14. Joel I love what you have shared in your beautiful blog as it such a simple explanation what happened to most of us and showed a way to understand how to re-connect to the hearth inside of us. I love it as it made it so palpable – for me it is not a theory anymore.

  15. I love coming back to this blog; it’s like coming back to the hearth. In the analogy of warmth being inside and cold coming in, I can easily feel that constant movement of energy. I have looked for warmth in lots of places too and I really don’t like being cold. I am often judgemental of how people lead their lives because I can see the search for the warmth in things that won’t deliver that warmth and it shows me that I do the same. it’s uncomfortable to see how we choose to ignore the hearth inside. This blog is full of understanding for humanity; that we are all seeking the warmth that we know so well. we will always go to what’s outside of us to try to match that warmth we know so well, until we come back to the hearth inside.

  16. I am so inspired by this blog and the fact that we can take our jackets off and feel the warmth in that hearth.

  17. Simply gorgeous, a bedtime fable that leaves you remembering, the innate wisdom, the hearth inside that can forever warm us up as we snuggle up in the arms of our own amazing love.

  18. The simplicity of this parable is gold. I love coming back to it as I love coming back to the warmth of the hearth inside of me, especially when I have been looking for warmth in all the wrong places!

  19. I find myself always in awe at your ability to write fables with such utter wisdom within that leave you not only pondering over the choices you have made but equally inspiring you to make different ones from here in. Just love your work Joel.

  20. The warmth we have within can never be matched by anything outside of us that may be alluring or tantalising. Which is why when we connect to our inner warmth, the need to fill ourselves up with entertainment, the highs of a night out for example, can completely subside. When we tend to our inner hearth, we implicitly call for our outer environment to respond accordingly – we know true nourishment from within, it is now a known from within our bodies, and we begin to set up our outer environment to support this nourishment. It is a delicious way to live and delicious way to be.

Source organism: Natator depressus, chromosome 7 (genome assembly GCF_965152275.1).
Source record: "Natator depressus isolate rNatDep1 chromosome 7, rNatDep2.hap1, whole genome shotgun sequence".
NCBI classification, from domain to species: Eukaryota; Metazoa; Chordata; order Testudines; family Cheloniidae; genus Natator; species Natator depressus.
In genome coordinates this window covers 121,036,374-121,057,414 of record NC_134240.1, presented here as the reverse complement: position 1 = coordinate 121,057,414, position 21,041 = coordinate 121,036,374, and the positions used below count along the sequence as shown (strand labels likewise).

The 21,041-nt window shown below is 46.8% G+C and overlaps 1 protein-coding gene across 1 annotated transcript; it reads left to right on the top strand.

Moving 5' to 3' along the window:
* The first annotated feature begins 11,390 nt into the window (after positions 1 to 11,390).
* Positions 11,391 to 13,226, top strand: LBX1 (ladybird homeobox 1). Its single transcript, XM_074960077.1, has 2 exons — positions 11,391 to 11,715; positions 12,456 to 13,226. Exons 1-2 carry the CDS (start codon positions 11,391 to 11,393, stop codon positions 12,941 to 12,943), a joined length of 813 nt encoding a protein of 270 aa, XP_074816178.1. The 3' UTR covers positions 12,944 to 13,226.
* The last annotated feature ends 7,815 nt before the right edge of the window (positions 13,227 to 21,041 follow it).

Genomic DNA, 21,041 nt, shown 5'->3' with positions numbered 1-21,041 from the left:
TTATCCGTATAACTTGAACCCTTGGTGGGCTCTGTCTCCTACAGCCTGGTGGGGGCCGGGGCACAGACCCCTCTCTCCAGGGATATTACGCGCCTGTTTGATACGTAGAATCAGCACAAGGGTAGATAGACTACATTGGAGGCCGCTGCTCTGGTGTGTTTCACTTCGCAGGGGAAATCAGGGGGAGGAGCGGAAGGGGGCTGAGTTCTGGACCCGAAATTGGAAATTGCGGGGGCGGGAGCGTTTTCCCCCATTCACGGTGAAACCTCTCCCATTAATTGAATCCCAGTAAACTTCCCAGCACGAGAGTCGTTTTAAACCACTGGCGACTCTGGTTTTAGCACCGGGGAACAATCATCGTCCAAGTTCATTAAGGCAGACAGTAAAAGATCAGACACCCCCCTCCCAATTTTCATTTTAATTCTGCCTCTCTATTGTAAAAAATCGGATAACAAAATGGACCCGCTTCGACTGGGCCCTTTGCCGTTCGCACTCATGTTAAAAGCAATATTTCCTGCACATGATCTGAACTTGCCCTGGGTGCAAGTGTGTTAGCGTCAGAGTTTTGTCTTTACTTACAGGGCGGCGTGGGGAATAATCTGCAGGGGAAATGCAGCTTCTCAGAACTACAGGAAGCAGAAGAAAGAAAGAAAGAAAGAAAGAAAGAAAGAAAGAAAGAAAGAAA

21. I just so love your friend told you not to rush into taking off the layers of clothes just because he wasn’t wearing any. Fix the holes where the draughts are coming in and stay closer to where the warmth is before taking a jacket off – a common sense, really.

  22. Great reminder of our everyday lives and how we are the boss of bringing in and reminding ourselves of Our heart, bringing in our warmth – reminding ourselves of that warmth inside us every day.
    And so to bring more awareness to our conscious presence moment to feel what effects our choices are making in the world today. And that we have a responsibility to life from that warmth within.

  23. Brilliant blog, thank you Joel. Thank you for the reminder: there’s nowhere to get to, nothing to ‘do’, no race.. just a surrender to what is already there, inside of us all – a warmth and love that never leaves us, no matter how many times we’ve walked away from it, tried to crush it or pretended it’s not there.

  24. This is the most beautiful blog I have read in a long time. I am so deeply moved by the understanding, compassion, appreciation and love that is being expressed. It’s exquisite and profoundly supportive. Thank you Joel.

  25. Great simile for the way we ignore that the answers lay within us and that all solutions and quick fixes, good ideas and apparent breakthroughs just add bulky layers that make our movements cumbersome, laborious and exhausting.

  26. “Is life possible without all the layers?” When we are in the reflected light of the fire from someone who emanates their inner hearth we can feel we have many layers to let go of and rekindle and feel the warmth of our inner fire.

  27. I will come back to this blog time and time again to warm my hands at the rekindled fire of the hearth. I love your work Joel.

  28. Very beautiful and profound analogy, reminding us of the ever-present essence of our being. Our Fiery inner-spark is what will forever define who we are, representing the truth of us all, where we are from and our purpose for being here – to live our Fiery way.

  29. It’s crazy, we actually move out of the House of God and then create weird and whacky ways to cope with the cold of this separation, all of course temporary “fixes”. As you say, the warmth of who we truly are, and where we are from, is always there.

  30. I just re-read this gem of a parable and shared on Facebook as l feel this is a keeper. It is a parable that keeps on giving.